$ bedops --merge First.bed Second.bed > Result.bed
$ more Result.bed
chr1      100     300
chr1      400     475
chr1      490     550

Tip

The preceding example shows use of --merge (-m) with two inputs, but the merge operation works just as well with one input, collapsing elements within the file that overlap or which are directly adjoining.

6.1.1.3.9. Partition (-p, –partition)

The --partition operator splits all overlapping input regions into a set of disjoint segments. One or more input files may be provided; this option will segment regions from all inputs:

../../../_images/reference_setops_bedops_partition_ab@2x.png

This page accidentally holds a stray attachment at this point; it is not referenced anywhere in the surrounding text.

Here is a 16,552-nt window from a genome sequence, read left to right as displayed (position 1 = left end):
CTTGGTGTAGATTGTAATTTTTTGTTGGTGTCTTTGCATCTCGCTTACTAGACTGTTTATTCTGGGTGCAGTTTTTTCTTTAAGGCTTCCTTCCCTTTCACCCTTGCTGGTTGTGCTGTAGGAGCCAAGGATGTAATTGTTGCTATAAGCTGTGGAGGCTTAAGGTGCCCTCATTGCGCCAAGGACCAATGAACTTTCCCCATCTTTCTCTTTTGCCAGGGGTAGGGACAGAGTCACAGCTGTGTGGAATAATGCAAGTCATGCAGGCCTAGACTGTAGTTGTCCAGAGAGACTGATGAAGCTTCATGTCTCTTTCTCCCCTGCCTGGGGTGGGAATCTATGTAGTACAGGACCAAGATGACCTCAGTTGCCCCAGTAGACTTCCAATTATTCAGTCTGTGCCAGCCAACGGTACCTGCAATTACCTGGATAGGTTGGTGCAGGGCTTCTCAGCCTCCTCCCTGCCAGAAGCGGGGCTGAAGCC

Example

To demonstrate --partition, we use sorted sets First.bed and Second.bed and compute disjointed genomic regions across both First and Second:

$ more First.bed
chr1      100     200
chr1      150     160
chr1      200     300
chr1      400     475
chr1      500     550
$ more Second.bed
chr1      120     125
chr1      150     155
chr1      150     160
chr1      460     470
chr1      490     500
$ bedops --partition First.bed Second.bed > Result.bed
$ more Result.bed
chr1      100     120
chr1      120     125
chr1      125     150
chr1      150     155
chr1      155     160
chr1      160     200
chr1      200     300
chr1      400     460
chr1      460     470
chr1      470     475
chr1      490     500
chr1      500     550

Notice that the result set of partitioned elements excludes any duplicates from input regions, thus enforcing the disjoint nature of the computed result.